by Webmaster, 2nd June 2021
Blue most certainly IS the colour this summer
Our Poet of the Month for June may or may not have had a premonition about what would be appearing in the gardening pages of the Summer 2021 edition of Welsh Border Life (Blue Is The Colour - page 84 - download magazine for free here).
Either way, Polly Spencer’s poem Garden Blues certainly echos our gardening writer June Cynthia’s love of all things blue (to say nothing of her Chelsea supporter son who’s probably still sobering up after his team’s recent Champions League triumph!). So what better time to showcase Polly’s work.
Before we do, however, a quick bit of news for aspiring poets. The 2021 Ledbury Poetry Festival gets under way in Herefordshire on 2nd July, featuring its renowned poetry competition.
First prize is a cool £1,000. But more importantly, the competition has been an important first step in many poets’ careers, not least 2016 T.S. Eliot Award winner Jacob Polley, who started his career with a win at Ledbury in 2001.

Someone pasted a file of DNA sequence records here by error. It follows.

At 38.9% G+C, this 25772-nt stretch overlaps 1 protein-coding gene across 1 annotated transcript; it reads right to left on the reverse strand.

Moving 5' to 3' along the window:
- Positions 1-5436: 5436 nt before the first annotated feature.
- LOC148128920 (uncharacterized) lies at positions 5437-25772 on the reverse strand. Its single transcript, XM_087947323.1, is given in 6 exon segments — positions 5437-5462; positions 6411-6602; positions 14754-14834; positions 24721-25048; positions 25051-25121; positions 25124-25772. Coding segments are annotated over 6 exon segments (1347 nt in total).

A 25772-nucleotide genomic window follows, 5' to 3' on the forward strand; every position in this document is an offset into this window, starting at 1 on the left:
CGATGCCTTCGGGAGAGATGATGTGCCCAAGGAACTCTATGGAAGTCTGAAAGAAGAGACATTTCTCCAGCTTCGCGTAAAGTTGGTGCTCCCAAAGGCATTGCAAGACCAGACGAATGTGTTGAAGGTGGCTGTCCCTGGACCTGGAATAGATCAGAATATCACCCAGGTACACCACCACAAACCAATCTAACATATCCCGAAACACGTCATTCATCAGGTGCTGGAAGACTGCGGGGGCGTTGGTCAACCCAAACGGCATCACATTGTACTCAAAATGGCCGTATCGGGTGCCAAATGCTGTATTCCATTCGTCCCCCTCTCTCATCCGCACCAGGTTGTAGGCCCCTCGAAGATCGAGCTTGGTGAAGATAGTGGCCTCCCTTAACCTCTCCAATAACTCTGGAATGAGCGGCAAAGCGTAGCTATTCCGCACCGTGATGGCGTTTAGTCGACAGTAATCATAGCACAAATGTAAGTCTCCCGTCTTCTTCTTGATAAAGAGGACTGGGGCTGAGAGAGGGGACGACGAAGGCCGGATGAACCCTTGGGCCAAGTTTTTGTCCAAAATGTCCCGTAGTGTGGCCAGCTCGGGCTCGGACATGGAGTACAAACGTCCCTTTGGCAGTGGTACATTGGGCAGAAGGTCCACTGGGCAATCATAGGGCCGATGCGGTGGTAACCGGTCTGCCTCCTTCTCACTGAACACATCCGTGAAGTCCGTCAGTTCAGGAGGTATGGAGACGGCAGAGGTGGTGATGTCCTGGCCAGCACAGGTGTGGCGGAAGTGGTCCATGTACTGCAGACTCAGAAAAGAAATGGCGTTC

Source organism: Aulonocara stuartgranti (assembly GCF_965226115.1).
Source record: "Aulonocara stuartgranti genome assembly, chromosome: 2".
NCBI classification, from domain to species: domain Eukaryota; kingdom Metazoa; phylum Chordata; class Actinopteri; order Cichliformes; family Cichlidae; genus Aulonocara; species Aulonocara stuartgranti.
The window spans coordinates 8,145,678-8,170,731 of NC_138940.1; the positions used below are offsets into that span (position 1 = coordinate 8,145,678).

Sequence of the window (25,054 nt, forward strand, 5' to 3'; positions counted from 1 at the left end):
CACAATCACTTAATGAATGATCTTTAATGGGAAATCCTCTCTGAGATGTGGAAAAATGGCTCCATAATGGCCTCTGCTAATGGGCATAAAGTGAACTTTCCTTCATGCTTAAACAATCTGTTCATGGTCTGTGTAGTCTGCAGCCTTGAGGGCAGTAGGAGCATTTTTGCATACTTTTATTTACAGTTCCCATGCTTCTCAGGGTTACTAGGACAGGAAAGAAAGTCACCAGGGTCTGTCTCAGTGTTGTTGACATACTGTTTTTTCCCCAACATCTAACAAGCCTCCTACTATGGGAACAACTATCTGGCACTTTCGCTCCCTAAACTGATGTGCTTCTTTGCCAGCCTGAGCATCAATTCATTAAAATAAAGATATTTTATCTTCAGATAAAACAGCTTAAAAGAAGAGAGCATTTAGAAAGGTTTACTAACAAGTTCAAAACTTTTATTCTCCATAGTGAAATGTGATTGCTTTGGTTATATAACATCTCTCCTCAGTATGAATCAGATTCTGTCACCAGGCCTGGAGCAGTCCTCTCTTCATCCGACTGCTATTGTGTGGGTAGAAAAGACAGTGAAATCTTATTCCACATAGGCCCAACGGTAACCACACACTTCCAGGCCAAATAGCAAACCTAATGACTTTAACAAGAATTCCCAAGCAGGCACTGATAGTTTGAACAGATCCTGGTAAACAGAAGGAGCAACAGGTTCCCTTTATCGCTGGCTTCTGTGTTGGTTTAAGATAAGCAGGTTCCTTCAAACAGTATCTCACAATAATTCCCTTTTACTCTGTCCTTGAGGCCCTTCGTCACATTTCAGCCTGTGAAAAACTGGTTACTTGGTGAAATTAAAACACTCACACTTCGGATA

“Winning (Ledbury) pushed me forward, towards more poems, my first book and beyond,” Jacob insists.
The Festival prides itself on a lasting relationship with its competition entrants and winners: many of whom are asked back for performances, residencies and workshops. It’s open to all entries of original, previously unpublished work across categories for Adults, Young People (12 -17 years) and Children (11 and under).
For more information about the festival and to enter the competition, visit www.poetry-festival.co.uk
POET OF THE MONTH:
With a love of country walking, Polly - who lives on the Wirral - keeps a special ear and eye open for bird life. But it's not just bird song that moves her. "I'm passionate about music and play flute in the Wirral Symphony Orchestra," she reveals. As for her poetic inspiration, "I can only say that it visits me from time to time and makes me write it!"
DEE LOW TIDE
Listen to the beauty of the shore.
Close your eyes and you can hear the distant ocean’s roar
Way out beyond the estuary land,
And close at hand
The crackle-crunch of footsteps on the shell-encrusted sand.
That pure, plaintive piping is the oyster-catcher’s call.
The curlew’s song, a lonely ululating rise and fall
Plucks at the heart-strings - soul-music for us all.
Muscari’s intense indigo slowly begins to fade,
But speedwell scatters sapphire jewels across the orchard glade
And bluebells crowd beneath the oak - blue thoughts in a green shade.
Among the tree-roots violets peep, pretending to be shy,
Whilst rioting forget-me-nots with pin-point yellow eye
Reflect a thousandfold the azure bowl of sunlit sky.
So who can tell me why,
When we are sad, we say we’re feeling blue,
Though hearts are lifted and the whole world sings
To this celestial hue?